What Realtors Don’t Know About the House They Are Selling

“Charming Contemporary-Colonial-Victorian. Must See! Many Extras! Walk to Interstate 95!”

The real estate agents’ book of architectural history is a short one – about the length of a warning on a pack of cigarettes. A sound-bite is an in-depth report when compared to what most real estate agents know about the architectural styles of the houses they are selling.

There was the Colonial period, running roughly from the pioneers’ days to today.  (“Contemp. Colonial,” as they say, or “Charm Contemp.”) To this add the Victorian period, running roughly from sometime in that century when people traveled by train to sometime awhile back.  And, of course, there is the modern era, known as the Ranch Era. Here there are many subspecies: The Raised Ranch, the Garrison … all with “sliders,” those glass doors.

I have spent much time with real estate agents – and really except for a maddening imprecision about house styles –  they are otherwise tolerable people (if they’re not trying to sell you something). I have also spent much time mired in the strange lingo of real estate listings.

Here’s what a real estate agent may mean, when he or she says a house is a:

Cape. Any house with a roof. In more exacting circles, it may be one or one-and- a-half stories with a long sloping roof in the back. Most of the capes I have seen have more to do with Cape Fear than Cape Cod.

Ranch. A house that is longer than it is wide.  A one-story rectangle. (Wider than long: see Cape.)

Greek Revival. A house painted white. There might be columns – a reminder of the Greek temples – or just two posts holding up a small overhang – a reminder of a souvlaki stand.

Bungalow. Any house squatting under a low, low roof which overhangs the front porch. Frequently passed off as a Cape or a “Wide Cape.”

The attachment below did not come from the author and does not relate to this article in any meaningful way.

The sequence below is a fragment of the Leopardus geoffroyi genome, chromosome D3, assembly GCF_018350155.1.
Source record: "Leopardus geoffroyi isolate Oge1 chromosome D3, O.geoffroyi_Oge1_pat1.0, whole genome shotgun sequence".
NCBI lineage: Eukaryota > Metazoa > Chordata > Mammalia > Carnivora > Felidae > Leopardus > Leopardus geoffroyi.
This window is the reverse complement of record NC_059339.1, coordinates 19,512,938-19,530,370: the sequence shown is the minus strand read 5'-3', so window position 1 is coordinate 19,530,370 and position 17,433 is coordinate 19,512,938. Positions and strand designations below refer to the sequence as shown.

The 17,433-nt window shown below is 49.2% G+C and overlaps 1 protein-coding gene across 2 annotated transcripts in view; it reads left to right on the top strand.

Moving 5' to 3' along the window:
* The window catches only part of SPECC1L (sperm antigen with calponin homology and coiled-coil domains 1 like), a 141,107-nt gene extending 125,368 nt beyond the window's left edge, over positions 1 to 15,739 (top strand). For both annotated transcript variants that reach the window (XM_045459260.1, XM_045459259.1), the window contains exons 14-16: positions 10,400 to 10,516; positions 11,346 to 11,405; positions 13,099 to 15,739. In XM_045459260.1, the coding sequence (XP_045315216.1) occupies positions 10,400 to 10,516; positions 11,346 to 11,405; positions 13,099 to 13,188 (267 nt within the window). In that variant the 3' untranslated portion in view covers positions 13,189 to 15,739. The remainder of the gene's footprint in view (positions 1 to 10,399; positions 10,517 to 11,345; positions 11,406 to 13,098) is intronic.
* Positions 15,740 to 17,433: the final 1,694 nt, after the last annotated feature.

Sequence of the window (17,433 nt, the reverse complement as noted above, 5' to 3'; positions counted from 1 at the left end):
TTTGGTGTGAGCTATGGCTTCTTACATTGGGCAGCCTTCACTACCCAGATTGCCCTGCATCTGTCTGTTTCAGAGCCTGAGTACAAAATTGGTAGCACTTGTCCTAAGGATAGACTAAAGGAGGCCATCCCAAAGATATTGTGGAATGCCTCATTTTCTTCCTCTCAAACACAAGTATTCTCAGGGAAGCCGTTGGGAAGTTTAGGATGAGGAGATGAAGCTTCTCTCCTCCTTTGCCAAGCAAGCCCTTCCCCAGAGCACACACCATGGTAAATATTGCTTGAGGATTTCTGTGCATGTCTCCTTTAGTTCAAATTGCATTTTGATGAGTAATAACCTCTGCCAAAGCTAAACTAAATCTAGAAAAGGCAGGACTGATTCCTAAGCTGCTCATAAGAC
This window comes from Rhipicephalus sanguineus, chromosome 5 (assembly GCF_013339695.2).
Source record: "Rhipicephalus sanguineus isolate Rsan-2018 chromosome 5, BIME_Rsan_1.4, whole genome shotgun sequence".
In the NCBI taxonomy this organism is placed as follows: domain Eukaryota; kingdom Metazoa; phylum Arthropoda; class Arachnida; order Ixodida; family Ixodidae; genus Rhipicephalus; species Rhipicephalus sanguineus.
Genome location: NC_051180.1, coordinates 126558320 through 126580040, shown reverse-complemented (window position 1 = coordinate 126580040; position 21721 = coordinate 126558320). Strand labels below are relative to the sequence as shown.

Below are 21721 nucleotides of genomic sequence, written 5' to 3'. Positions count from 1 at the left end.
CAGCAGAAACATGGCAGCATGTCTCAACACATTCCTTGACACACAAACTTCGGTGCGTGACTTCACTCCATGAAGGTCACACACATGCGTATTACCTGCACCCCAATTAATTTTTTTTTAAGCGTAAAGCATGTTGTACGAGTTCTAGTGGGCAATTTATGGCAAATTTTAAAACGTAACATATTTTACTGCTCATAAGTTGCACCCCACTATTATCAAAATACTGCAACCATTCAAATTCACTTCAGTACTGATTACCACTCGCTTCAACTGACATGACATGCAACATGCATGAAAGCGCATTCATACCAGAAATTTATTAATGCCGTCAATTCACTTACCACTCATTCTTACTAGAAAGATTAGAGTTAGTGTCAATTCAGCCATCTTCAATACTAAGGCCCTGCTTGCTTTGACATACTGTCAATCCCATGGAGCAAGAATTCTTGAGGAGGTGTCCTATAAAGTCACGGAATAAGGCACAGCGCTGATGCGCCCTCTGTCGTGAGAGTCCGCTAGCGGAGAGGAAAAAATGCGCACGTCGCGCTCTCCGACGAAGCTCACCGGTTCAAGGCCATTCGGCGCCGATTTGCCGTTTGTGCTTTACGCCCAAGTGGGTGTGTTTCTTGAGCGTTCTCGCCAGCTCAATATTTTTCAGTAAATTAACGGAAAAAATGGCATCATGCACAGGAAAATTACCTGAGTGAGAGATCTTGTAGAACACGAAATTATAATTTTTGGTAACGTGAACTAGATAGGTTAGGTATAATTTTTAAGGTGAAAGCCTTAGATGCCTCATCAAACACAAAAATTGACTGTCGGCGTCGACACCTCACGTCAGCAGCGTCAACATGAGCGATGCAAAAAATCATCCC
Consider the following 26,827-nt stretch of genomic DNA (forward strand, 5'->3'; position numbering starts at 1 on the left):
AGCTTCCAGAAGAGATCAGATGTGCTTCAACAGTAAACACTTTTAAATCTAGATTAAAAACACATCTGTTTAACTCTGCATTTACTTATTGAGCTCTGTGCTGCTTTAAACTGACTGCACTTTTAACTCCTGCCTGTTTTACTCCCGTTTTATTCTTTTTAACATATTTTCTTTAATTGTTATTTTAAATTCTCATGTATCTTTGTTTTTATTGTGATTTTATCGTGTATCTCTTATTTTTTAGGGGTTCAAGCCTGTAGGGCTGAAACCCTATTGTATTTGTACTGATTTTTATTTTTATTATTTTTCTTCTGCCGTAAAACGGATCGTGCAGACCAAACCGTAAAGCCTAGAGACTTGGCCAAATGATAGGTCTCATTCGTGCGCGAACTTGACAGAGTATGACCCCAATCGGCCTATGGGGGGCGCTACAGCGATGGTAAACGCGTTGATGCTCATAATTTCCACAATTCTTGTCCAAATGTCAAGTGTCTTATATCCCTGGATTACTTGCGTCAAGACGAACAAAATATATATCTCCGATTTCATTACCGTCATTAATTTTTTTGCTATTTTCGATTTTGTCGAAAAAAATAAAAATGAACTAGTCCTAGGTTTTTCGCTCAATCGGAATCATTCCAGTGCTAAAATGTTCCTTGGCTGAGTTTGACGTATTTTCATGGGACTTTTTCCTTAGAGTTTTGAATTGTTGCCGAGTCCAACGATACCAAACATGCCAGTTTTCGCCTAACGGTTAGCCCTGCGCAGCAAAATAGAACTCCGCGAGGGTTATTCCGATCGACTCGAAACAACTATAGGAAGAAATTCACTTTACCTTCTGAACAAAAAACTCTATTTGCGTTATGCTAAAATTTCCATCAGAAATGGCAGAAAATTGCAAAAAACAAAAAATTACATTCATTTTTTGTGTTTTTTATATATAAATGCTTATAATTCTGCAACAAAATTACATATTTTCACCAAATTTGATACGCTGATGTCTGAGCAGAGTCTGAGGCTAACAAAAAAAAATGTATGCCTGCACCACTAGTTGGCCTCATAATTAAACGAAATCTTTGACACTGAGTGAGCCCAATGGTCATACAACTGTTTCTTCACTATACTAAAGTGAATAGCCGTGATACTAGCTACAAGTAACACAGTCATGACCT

Garrison. No fort this, just a “Raised Ranch.” – i.e., a house that sits over the garage. Until the ugly bushes grow in, the house seems hover over the ground, afraid of setting down.

Big architectural feature: the acorn-shaped pendants under the overhang, all an allusion to the Middle Ages.

Stunning Farmhouse. Translation: Once a family big enough to fill a dozen rooms lived here. Now, if you clear a view, invest in enough roofing to cover the Astrodome, and add a few freight cars of insulation, you’ll have “charm a plenty.”

But remember: “charming = drafty” in real estate lingo.

If this is your dream house, then hire a dump truck, load it with $100 bills and dump it into the walls. Keep dumping until either you or the house is exhausted.

Many added features. Don’t even look at this house. You’re too late. They’ve put linoleum over those wide pine boards, wrapped the back of the house in that lime-green, pressure-treated lumber and gone wild with “sliders.”  From the back, the house will look like it has wooden braces. There may even be a den with Astroturf carpeting. If you like a “mix of the old and the new” this is the house for you – the worst of an old house and the worst of  a new house.

Colonial. If there’s an American eagle over the garage, it must be a Colonial.

Victorian. Any house not Colonial.

Ladies and Gentlemen of the real estate industry, please! A little precision here.

On those slow days when no one is calling to see a house, pick up a copy of A Field Guide to American Houses by Virginia and Lee McAlester or, American Shelter by Lester Walker.

Both are charming, contemporary books in convenient locations with many added features.

For more on this subject see: Dwelling in Possibility by Howard Mansfield